• BIOC192 (Foundations of Biochemistry):An introduction to the field of biochemistry (though aspects of biochemistry have already been taught in CHEM191 and CELS191 by this stage). Content includes protein structure and how this relates to function, mechanisms and kinetics of enzyme-coupled reactions, cell membrane structure and function, biochemistry of food (digestion and absorption of food molecules in the human GI tract and effect of diet on health – in particular looking at vitamins, minerals, and cholesterol), metabolism, and diseases with a strong biochemical foundations.

    Assessment is via mid-semester exam (20%), final exam (70%), and online tests covering lab material (10%).

  • HEAL192 (Foundations of Epidemiology): An introduction to epidemiology and public health. Content includes critical evaluation of epidemiological studies and an introduction to major health problems in New Zealand and globally. The overall course is structured around the “public health model” (which will be introduced early on).

    Assessment is via two terms tests (15% each), final exam (60%), and tutorial tests (10%).

In addition to the above 7 papers, there is the option to take a further 8th paper in one of the humanities. This is optional, however doing so could potentially be advantageous when it comes to entry to medicine (discussed below). The current list of acceptable 8th papers can be found athttp://healthsci.otago.ac.nz/courses/hsfy_approvedpapers.html

As well as being the first year of the medical degree, HSFY also acts as the first year of the
BDS (bachelor of dental surgery), BPharm (bachelor of pharmacy), BPhty (bachelor of physiotherapy), and BMLSc (bachelor of medical laboratory science) and so can be used to apply for undergraduate entry to any of these courses as well. Additionally it is possible to enter any of the majors for the bachelor of biomedical science and many of the majors for the bachelor of science on the basis of HSFY. HSFY can also be used to gain credit towards most other degrees offered at Otago and forms a strong basis on which to apply for entry into medical radiation therapy, oral health, dental technology, or medicine/dentistry at many of the Australian Universities.

In other words, HSFY is a very open year that leads to a range of qualifications beyond just the medical degree!

Admission into Medicine from HSFY
All applicants wishing to apply for undergraduate entry into medicine must sit the UMAT – this can be done in year 13 (Australian year 12) and/or during HSFY. If the UMAT is sat in year 13 and during HSFY then the better of the two scores obtained will count.

In order to be eligible for undergraduate entry into 2nd year medicine, applicants must pass all 7 of the core HSFY with at least a B (70%). A final mark of less than 70% in any of the 7 core papers automatically disqualifies a student from admission to medicine, regardless of their other marks and UMAT.Furthermore, a mark of less than 70% in a core paper cannot be compensated for by a mark of 70% or greater in the 8th paper.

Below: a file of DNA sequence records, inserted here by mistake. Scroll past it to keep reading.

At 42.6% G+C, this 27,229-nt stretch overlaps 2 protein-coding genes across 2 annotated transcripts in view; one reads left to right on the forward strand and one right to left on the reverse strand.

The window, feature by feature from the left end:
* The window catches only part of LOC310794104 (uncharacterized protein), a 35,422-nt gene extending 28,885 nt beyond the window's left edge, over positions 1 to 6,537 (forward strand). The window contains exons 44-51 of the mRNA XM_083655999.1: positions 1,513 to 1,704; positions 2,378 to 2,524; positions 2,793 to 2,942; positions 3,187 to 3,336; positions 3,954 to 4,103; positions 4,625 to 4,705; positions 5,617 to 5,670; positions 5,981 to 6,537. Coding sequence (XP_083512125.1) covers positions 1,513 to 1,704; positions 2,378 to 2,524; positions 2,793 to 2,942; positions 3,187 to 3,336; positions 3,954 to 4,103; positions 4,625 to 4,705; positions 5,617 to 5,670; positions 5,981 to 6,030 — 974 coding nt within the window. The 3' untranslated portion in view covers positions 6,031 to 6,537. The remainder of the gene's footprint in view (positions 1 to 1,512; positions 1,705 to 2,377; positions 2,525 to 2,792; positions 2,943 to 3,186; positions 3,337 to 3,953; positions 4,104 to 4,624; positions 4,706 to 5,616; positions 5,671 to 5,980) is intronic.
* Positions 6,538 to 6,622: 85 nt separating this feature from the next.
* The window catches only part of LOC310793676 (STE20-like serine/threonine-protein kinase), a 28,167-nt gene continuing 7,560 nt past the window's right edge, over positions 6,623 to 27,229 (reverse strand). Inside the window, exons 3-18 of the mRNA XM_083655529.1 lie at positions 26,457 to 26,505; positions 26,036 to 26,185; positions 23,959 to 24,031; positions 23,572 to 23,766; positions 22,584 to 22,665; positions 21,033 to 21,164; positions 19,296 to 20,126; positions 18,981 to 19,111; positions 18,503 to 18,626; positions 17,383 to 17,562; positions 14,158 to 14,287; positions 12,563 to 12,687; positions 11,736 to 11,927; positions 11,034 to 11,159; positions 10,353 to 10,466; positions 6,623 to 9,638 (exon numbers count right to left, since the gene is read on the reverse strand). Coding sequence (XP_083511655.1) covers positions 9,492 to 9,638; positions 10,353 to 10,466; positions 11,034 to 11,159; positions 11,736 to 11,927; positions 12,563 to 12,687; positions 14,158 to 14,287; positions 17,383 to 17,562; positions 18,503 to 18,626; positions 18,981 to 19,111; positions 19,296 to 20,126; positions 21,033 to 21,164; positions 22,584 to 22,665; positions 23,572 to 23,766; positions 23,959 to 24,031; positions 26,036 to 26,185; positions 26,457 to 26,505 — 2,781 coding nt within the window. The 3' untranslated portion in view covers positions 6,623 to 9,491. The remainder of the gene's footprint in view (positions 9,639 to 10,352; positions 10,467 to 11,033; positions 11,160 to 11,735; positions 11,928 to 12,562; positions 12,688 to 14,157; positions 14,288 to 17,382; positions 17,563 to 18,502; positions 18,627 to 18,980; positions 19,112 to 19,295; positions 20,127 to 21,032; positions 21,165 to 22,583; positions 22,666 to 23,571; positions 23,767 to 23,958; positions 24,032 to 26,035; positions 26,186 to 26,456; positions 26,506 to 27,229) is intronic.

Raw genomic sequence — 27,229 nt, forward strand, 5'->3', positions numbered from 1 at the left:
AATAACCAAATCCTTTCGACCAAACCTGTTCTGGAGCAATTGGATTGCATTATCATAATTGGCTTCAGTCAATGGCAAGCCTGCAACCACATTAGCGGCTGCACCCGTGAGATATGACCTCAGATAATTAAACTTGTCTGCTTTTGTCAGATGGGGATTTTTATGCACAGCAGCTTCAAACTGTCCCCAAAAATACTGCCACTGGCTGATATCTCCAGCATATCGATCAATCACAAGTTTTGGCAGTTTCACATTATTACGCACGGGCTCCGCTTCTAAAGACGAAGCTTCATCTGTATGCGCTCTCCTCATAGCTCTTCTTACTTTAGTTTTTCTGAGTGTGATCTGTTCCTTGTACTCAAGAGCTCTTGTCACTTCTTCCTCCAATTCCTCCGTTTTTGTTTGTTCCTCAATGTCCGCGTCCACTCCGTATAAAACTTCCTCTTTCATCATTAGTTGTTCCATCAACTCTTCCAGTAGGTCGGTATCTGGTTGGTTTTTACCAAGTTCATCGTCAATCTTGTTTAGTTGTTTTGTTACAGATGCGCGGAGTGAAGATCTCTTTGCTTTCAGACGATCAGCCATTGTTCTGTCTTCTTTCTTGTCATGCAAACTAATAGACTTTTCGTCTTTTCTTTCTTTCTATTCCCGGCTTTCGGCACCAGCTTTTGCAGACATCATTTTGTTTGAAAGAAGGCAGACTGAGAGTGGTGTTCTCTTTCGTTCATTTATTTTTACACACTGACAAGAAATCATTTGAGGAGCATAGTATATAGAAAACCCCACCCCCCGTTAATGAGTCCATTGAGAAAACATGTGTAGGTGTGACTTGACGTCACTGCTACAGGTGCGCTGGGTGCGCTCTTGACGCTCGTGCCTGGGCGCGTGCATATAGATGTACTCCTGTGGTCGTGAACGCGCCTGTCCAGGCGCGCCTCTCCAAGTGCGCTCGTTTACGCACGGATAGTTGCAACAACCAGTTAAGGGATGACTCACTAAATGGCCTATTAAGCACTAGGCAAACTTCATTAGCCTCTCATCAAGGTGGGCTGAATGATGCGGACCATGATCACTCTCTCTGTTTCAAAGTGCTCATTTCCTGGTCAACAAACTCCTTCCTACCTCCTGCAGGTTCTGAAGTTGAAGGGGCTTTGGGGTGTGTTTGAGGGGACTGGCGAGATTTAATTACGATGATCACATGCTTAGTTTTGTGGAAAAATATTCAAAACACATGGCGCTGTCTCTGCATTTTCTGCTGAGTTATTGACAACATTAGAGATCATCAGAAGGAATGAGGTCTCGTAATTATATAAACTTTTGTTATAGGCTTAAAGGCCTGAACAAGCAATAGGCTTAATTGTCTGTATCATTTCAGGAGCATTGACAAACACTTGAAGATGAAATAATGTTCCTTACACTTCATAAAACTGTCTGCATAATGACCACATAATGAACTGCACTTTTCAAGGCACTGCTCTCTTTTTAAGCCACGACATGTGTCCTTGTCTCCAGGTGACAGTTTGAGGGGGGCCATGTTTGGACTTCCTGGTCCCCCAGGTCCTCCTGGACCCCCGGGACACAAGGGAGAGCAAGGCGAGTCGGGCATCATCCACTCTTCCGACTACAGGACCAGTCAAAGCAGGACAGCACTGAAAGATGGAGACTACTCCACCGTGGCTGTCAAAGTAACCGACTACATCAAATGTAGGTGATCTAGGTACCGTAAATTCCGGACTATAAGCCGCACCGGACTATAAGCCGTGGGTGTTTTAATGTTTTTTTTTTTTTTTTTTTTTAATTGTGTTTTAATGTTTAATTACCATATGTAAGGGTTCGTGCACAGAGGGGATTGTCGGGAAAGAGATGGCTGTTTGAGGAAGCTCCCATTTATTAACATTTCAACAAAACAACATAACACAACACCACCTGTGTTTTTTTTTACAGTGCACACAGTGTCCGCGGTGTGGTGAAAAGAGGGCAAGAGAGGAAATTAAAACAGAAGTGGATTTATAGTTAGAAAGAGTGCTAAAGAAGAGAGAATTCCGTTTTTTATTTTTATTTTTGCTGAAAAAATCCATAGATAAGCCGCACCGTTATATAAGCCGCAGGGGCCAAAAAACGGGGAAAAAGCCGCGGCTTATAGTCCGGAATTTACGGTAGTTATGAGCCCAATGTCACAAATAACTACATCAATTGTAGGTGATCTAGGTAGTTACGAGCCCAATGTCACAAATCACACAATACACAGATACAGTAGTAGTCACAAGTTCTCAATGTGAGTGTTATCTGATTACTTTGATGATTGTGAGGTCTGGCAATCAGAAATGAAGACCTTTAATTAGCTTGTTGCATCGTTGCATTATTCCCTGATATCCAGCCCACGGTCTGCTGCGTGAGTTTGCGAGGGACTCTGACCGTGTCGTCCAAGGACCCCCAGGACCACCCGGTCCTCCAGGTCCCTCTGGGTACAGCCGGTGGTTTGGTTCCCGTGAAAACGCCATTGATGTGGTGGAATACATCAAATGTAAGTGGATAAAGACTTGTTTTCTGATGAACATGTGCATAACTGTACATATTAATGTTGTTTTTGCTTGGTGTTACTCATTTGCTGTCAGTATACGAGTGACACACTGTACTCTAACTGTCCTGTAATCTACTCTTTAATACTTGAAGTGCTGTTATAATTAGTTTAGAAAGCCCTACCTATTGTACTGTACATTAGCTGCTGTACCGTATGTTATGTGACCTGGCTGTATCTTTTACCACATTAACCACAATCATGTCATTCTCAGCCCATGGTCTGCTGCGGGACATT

Provided this hurdle is met, applicants are ranked by:

  • Average mark across best 7 papers (this means that an 8th paper, if taken, can knock out the worst HSFY mark) – 2/3 weighting
  • UMAT scores (sections 1, 2, and 3 weighted 45:45:10 respectively) – 1/3 weighting

Note that for UMAT it is the score that is used, NOT the percentile. Also note that there are no stated minimum marks that must be achieved in each UMAT section, nor is there a minimum stated mark that must be achieved for UMAT overall.

This can be viewed as a score calculated using the following formula:

(Mark in best paper + Mark in 2nd best paper + … + Mark in 7th best paper)*2/21 + (UMAT S1 mark*0.45 + UMAT S2 mark*0.45 + UMAT S3 mark*0.1)/3

Using this formula, the cut-off score in both 2009 and 2010 for a first round offer (i.e. not off the waiting list) was between 77.2 and 77.5, which can approximately translate into one of the following:

  • 94% HSFY average and 30th percentile UMAT
  • 92% HSFY average and 50th percentile UMAT
  • 89% HSFY average and 80th percentile UMAT
  • 87% HSFY average and 90th percentile UMAT


Note that in 2011 the cutoff for a first round offer rose, to somewhere between 78.75 and 78.96, indicating that the cutoff does in fact change from year to year.

As a further indication of the competition involved, generally 1250-1400 students will commence HSFY at the start of any given academic year, and 180-190 students will be accepted into medicine from HSFY every year.

There is no interview for undergraduate entry into medicine

It is only possible to apply once for admission to medicine on the basis of HSFY.